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RE: [XP] Can patterns be harmful?

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  • Tim Haughton (OmniBus - Stanford)
    ... A (perhaps) happy medium would be for a master to say OK, I m pretty sure we re going to need a visitor, so we ll head in that direction, but I ll only
    Message 1 of 107 , Feb 2, 2004
      > -----Original Message-----
      > From: Ron Jeffries [mailto:ronjeffries@...]
      >
      > > Usually, I find GoF design patterns to be more useful in
      > the past tense. Kinda like "Hey look, I
      > > did a Visitor," rather than "OK we need to do a Visitor."
      >
      > So I think that your expression above, discovering the need
      > for a pattern,
      > rather than deciding in advance, is right on. Now, the use of
      > patterns by
      > the masters is in response to forces. So if the forces aren't
      > in the code
      > yet, it could be said that the Pattern Master wouldn't put in
      > the pattern
      > yet. However, it is also possible to draw a picture of the
      > supposed final
      > design, and sense the forces there, and therefore add the
      > pattern to the
      > drawing.
      >

      A (perhaps) happy medium would be for a master to say 'OK, I'm pretty sure we're going to need a visitor, so we'll head in that direction, but I'll only take the steps towards visitor-dom that I need'. This is also a good technique to use with people who find it hard to operate without BDUF. Let them do the BDUF, but as an exercise, ask them to implement only the tiny bits they need to make the tests pass. So we use the BDUF, but only in incy wincy vertical slices. Hopefully, the BDUF fan will see a simpler product at the end of it.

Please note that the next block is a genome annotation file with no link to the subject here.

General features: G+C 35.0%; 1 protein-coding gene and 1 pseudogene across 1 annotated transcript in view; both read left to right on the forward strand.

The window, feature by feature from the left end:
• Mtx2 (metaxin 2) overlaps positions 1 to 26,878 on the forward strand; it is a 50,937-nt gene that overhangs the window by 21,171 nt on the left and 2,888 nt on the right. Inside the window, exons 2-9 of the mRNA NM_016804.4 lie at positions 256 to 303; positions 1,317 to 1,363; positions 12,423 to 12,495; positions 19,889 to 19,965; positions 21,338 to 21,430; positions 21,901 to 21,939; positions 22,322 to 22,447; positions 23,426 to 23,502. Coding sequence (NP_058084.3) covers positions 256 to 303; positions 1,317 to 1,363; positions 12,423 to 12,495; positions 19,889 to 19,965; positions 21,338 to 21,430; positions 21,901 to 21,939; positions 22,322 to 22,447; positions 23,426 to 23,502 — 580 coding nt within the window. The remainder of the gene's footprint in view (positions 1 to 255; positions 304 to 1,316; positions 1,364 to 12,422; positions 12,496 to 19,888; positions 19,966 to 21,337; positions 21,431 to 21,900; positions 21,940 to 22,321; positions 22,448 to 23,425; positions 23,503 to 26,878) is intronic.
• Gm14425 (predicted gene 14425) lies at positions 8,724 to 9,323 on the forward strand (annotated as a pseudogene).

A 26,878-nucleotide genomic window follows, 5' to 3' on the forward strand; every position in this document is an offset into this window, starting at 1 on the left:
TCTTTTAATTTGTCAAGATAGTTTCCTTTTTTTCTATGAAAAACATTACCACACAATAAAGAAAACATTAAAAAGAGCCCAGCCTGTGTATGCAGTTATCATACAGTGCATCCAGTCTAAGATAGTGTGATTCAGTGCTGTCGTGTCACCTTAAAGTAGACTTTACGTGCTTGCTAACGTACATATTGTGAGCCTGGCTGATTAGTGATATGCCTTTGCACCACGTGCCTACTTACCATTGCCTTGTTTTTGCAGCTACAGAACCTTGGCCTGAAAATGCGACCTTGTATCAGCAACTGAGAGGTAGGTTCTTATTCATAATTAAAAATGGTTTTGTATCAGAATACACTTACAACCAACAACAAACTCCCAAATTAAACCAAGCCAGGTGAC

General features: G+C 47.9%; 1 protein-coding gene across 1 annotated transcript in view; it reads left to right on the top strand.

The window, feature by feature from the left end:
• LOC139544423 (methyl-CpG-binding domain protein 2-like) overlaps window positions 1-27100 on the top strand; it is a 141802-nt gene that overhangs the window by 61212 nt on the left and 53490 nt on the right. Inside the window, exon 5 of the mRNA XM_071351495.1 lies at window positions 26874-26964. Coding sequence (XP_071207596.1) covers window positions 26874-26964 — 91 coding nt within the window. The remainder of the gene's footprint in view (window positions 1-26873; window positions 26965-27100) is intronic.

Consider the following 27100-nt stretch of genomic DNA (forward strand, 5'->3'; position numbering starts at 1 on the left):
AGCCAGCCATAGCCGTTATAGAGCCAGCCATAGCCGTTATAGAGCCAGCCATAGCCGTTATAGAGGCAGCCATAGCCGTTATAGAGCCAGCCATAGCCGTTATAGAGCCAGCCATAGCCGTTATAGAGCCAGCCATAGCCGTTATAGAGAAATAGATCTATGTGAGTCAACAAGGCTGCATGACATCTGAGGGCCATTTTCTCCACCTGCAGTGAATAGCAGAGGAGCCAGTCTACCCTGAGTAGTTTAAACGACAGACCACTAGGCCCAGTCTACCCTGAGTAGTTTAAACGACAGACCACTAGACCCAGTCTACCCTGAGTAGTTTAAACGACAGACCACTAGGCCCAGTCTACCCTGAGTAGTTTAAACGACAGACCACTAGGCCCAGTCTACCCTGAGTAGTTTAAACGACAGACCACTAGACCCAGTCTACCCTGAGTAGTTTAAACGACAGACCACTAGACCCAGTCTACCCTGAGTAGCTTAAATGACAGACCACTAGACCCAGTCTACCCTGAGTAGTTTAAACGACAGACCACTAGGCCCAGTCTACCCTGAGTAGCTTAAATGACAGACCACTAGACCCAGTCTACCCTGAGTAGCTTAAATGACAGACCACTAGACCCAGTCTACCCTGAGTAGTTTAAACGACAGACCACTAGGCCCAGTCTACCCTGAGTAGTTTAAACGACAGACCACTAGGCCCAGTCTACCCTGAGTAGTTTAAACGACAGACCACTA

>
      > Ron Jeffries
      > www.XProgramming.com
      > Make it real or else forget about it -- Carlos Santana
      >


      Cheers,

      Tim H
    • andy_ipaccess
      ... times. I ve ... them do it ... the ... down to ... questions? ... I have and do. Even with my professional background in being a mentor and lead, being
      Message 107 of 107 , Feb 8, 2004
        --- In extremeprogramming@yahoogroups.com, George Dinwiddie
        <programminglists@a...> wrote:
        > Andrew McDonagh wrote:
        > > Over the 8 months we have been 'doing' XP I've tried many, many
        times. I've
        > > come to the conclusion that actively trying to steer them is
        > > counter-productive. The resistance increases when I push.
        > >
        > > This year, I've decided to take the hands-off approach. I let
        them do it
        > > anyway they want and leave it fully in their hands. They 'know'
        the
        > > practises and I've explained them fully many times, so its really
        down to
        > > whether they follow them or not.
        >

        > When explaining produces resistance, have you tried asking
        questions?
        >
        > - George

        I have and do.

        Even with my professional background in being a mentor and lead,
        being human I fail too sometimes. This tends tobe dur to annoyance of
        having to describe the practises, their benefits and interactions for
        the n'th time. In these situations I tend to 'tell' rather than
        show. No a good approach, I'd admit.
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